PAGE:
The Great American Trailer Park Christmas Musical: Enter at Your Own Risk

The set-up: The Great American Trailer Park Christmas Musical is the holiday show that should come with a warning label. Or perhaps, retitled as the Great American Trailer TRASH Christmas Musical. To give you a heads-up of sorts, the signature number in this sad-sack production is the Act I closer, where the blue collar characters sing about how to deal with their failed lives. The song is called, "Fuck It, It's Christmas." Need I say more?

The execution: Absolutely critic proof, this show is so low-rent, it should be free. It is tasteless and devoid of imagination and real wit - except for the silly Dream Ballet Sequence, which is genuinely funny. Spawned from its lame firstborn, The Great American Trailer Park Musical, this Stages world premiere will no doubt become the season's cash cow - its run is almost sold out. There's no stopping this juggernaut and futile to try. Like tanks in Tienanmen Square, these TV sitcom-inspired shows keep on rolling, flattening everything in their path.

If you must submit to its dubious charms, there are two substantial reasons: the set and the actors.

If the shelves at Walgreen's and Arne's seem depleted of Christmas decorations, do not despair, all the wares are on scrumptious display though, over, around, and above Jodi Bobrovsky's tacky design for Armadillo Acres, the Florida trailer park of the title. Miles of lights, garish tinsel, a treetop star made out of a truck mudflap, and enough plastic flamingos to start a faux nature conservancy, are just some of the visual surprises. This is the only genuine wit evident in the show. The set's an eyeful and thankfully keeps surprising, because it's the only thing you really want to look at. When the show bores, as it does constantly and relentlessly, just look around. Contemplate the mailboxes, the garden gnome, the tangle of wires, the corrugated siding, the perfect screen door. It's a wonderland of sleaze.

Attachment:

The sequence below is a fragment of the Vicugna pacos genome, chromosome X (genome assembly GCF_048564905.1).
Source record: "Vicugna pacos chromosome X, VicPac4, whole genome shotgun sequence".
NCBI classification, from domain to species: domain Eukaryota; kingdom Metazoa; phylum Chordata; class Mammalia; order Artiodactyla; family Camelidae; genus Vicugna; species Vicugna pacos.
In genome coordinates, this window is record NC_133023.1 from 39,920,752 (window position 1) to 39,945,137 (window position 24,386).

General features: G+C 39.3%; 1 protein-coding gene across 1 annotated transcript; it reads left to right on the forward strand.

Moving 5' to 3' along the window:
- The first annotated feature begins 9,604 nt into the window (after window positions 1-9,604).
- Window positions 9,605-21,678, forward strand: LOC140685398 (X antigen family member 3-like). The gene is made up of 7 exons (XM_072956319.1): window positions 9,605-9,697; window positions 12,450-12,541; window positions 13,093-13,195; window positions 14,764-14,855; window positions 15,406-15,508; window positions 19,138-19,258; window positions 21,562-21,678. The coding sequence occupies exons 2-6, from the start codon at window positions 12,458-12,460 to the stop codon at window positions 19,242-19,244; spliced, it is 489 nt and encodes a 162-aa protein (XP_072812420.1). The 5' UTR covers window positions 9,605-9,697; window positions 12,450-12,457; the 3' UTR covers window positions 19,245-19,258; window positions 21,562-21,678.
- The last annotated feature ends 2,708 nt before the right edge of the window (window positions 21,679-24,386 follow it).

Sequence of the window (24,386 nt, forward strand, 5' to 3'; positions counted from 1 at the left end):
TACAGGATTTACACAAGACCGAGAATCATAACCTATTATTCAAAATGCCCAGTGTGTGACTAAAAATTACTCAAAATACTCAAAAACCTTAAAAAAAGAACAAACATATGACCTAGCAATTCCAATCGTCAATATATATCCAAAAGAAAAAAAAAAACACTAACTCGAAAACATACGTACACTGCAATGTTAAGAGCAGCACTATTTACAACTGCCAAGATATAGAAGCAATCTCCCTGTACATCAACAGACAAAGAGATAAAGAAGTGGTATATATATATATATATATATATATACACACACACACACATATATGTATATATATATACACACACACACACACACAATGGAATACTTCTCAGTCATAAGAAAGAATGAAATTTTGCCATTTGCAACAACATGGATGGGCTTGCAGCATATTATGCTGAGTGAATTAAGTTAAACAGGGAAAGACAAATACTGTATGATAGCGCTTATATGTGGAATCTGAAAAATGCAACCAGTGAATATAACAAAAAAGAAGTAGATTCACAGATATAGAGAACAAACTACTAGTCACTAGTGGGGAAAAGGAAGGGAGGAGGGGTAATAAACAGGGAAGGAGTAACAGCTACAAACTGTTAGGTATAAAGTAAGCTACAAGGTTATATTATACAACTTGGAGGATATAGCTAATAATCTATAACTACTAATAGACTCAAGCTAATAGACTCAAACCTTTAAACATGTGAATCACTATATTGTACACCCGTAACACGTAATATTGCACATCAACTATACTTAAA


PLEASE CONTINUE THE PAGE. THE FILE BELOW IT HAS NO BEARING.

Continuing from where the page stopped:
When your eyes tire, turn to the sextet of brave actors who plow through this mire with fierce determination and unstoppable gusto. To be sure, they're better than the material, but they're on a sinking ship and must bail furiously to keep this ratty new tub afloat. Pros through and through, their comic instincts and an unfailing sense of the absurd manage to bring a sparkle - no matter how faint - to the cartoons they play. Ivy Castle, Carolyn Johnson, and Susan Koozin, reprising their characters from TGATPM, throw themselves into their skin-deep characters with demonic glee. They literally bounce as they revel in the script's inanity, tossing out knowing winks to the audience as if life preservers, but they give this insipid script everything they've got. If we ever found ourselves in Armadillo Acres, we would want these three actors as neighbors. If it's possible, they turn trailer park trash into gloriously goofy art.

Josh Morrison, as male chauvinist Jackson Beaudreau; Corby Sullivan, as sweet, stupid Rufus; and Chelsea Ryan McCurdy, as mean Darlene who's literally shocked into sweetness, complete the cast and keep the plodding action moving as smoothly as it does.

For those who care, the slim book is by Betsy Kelso and the slimmer music and lyrics by David Nehls, creators (and I use the word advisedly) of the original TGATPM. You should remember these names in case another musical by them crops up. You have been warned.

The verdict: If you can still get tickets, enter at your own risk.

TGATPCM runs - like prunes, the authors might say with an adolescent smirk - through December 29. Purchase tickets online at stagestheatre.org or call 713-527-0123. $31-$89.

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